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Whole Foods employees planning to strike on Tuesday

A labor movement within Whole Foods, Whole Worker, created an online petition.

AUSTIN, Texas — Workers for Austin-based grocery chain Whole Foods are planning to strike on Tuesday, calling the move a globally-organized "sick out."

A labor movement within Whole Foods, Whole Worker, created an online petition. The group is calling for things like guaranteed paid leave for workers who self-quarantine, health care coverage for part-time workers and the immediate shutdown of any Whole Foods location where a worker tests positive for coronavirus (COVID-19).

The group is also calling for increased FSA funds to cover coronavirus testing and treatment for all team members, guaranteed hazard pay in the form of doubling scheduled hours and new policies facilitating social distancing between workers and customers. 

Whole Foods sent KVUE a statement saying it has taken extensive measures to keep people safe by doing things like deep-cleaning the stores. Whole Foods also said they do offer two weeks of paid time off if a worker tests positive for COVID-19 or is quarantined. The company has also given workers a $2 per hour pay boost and increased overtime pay.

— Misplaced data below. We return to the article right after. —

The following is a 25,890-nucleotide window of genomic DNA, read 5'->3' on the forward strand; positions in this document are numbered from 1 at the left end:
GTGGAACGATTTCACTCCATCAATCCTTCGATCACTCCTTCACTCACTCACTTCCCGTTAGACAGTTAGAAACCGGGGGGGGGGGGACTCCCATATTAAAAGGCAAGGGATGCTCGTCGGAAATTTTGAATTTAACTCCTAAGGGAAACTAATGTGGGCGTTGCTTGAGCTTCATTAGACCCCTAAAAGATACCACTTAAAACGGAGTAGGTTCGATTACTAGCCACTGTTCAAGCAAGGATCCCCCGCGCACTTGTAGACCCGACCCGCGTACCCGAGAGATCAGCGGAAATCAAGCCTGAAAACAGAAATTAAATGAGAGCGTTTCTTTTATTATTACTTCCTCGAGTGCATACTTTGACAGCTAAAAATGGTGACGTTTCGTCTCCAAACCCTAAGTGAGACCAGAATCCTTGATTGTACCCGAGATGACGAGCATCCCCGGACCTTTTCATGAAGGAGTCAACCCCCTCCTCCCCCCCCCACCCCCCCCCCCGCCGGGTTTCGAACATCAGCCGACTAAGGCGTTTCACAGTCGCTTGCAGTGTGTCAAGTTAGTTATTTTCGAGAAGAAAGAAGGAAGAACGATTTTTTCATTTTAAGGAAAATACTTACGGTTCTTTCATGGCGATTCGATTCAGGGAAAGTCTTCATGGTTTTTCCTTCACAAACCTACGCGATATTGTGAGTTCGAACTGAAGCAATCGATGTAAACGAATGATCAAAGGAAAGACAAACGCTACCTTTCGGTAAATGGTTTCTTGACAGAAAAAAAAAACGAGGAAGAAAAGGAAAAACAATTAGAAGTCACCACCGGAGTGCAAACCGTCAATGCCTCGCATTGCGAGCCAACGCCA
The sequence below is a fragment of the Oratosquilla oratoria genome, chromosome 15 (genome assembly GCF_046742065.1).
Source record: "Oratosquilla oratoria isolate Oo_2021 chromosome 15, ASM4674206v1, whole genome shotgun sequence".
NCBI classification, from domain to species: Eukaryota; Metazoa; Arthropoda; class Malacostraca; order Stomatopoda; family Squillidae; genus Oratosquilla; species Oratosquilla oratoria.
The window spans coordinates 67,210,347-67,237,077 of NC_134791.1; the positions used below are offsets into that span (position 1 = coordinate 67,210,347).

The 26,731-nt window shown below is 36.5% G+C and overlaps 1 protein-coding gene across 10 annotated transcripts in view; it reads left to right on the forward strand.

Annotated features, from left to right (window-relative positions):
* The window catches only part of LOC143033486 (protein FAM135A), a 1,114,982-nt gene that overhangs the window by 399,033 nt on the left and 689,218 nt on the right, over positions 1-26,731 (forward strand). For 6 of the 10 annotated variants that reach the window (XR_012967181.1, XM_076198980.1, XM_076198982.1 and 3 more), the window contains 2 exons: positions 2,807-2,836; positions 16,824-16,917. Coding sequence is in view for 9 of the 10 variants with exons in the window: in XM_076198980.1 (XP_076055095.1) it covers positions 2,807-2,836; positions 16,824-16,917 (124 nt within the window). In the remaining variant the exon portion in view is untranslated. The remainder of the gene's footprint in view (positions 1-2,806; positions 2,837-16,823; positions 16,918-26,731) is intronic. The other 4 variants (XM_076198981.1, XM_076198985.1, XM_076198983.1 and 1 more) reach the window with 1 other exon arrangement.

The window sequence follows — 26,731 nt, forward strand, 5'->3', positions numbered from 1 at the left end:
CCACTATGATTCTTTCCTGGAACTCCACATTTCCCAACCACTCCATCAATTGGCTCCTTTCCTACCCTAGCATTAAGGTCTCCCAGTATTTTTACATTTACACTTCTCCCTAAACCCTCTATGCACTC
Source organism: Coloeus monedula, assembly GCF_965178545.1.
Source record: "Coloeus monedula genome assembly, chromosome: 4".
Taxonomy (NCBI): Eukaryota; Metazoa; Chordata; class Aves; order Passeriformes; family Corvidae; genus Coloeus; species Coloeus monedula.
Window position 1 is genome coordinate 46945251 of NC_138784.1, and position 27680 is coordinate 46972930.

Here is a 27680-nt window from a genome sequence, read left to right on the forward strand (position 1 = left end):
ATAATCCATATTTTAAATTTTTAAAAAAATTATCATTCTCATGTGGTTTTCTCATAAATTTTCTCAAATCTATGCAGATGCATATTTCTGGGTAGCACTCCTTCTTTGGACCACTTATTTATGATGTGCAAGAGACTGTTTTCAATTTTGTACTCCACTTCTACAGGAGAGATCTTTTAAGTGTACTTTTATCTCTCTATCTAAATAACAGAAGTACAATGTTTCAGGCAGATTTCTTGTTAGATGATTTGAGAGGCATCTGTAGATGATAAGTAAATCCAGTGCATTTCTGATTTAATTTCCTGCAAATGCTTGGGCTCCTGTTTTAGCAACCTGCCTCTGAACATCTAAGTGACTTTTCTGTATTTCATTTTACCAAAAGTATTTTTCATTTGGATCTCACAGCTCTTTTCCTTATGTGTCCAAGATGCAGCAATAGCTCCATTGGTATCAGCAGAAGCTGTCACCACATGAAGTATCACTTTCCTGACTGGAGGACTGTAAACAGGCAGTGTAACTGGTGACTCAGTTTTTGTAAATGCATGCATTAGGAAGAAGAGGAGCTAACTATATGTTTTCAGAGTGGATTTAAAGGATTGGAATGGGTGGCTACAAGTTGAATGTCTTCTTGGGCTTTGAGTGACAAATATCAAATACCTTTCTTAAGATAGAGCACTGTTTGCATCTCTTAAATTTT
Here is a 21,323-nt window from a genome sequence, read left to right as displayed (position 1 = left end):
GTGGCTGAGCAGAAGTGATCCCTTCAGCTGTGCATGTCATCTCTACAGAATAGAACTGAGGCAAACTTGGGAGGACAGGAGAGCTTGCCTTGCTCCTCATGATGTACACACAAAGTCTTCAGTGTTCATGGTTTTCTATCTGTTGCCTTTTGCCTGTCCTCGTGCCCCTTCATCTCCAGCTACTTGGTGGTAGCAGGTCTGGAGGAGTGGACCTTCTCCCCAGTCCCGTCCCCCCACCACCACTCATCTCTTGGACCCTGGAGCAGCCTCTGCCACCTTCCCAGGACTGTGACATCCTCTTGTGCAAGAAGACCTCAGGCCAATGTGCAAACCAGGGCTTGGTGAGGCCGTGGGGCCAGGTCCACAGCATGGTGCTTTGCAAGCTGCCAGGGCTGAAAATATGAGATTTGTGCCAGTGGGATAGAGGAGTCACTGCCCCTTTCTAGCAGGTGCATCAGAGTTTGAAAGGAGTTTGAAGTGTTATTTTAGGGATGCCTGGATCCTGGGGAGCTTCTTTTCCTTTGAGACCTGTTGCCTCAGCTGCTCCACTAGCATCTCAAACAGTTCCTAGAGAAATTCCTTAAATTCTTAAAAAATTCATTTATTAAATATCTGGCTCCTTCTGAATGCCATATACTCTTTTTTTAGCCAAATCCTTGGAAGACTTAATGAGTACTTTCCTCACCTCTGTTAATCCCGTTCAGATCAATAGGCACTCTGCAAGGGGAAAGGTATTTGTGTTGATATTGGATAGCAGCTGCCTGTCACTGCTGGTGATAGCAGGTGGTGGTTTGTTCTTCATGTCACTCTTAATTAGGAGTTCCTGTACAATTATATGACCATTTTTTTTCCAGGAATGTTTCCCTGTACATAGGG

Below is Whole Foods' full statement:

"As we address unprecedented demand and fulfill a critical need in our communities, Whole Foods Market is committed to prioritizing our Team Members’ wellbeing, while recognizing their extraordinary dedication. We have taken extensive measures to keep people safe, and in addition to social distancing, enhanced deep cleaning and crowd control measures, we continue rolling out new safety protocols in our stores to protect our Team Members who are on the front lines serving our customers. Team Members in our stores and facilities also have access to up to two weeks of paid time off if they test positive for COVID or are quarantined, an additional $2 per hour on top of hourly base pay, and increased overtime pay. Whole Foods Market's longstanding open door policy encourages direct dialogue between Team Members and leadership, feedback which continues to shape the decisions we are making every day."

Whole Foods isn't the only grocery-related company facing worker distress. Employees for grocery delivery service Instacart are demanding better pay and more protective gear for when they're shopping for customers in stores. And the same goes for Amazon employees in New York, who have been working to fill tons of orders. Many of them walked out of warehouses on Monday, calling for more safety protection at those locations too.

WATCH: Enforcing social distancing rules at home improvement stores


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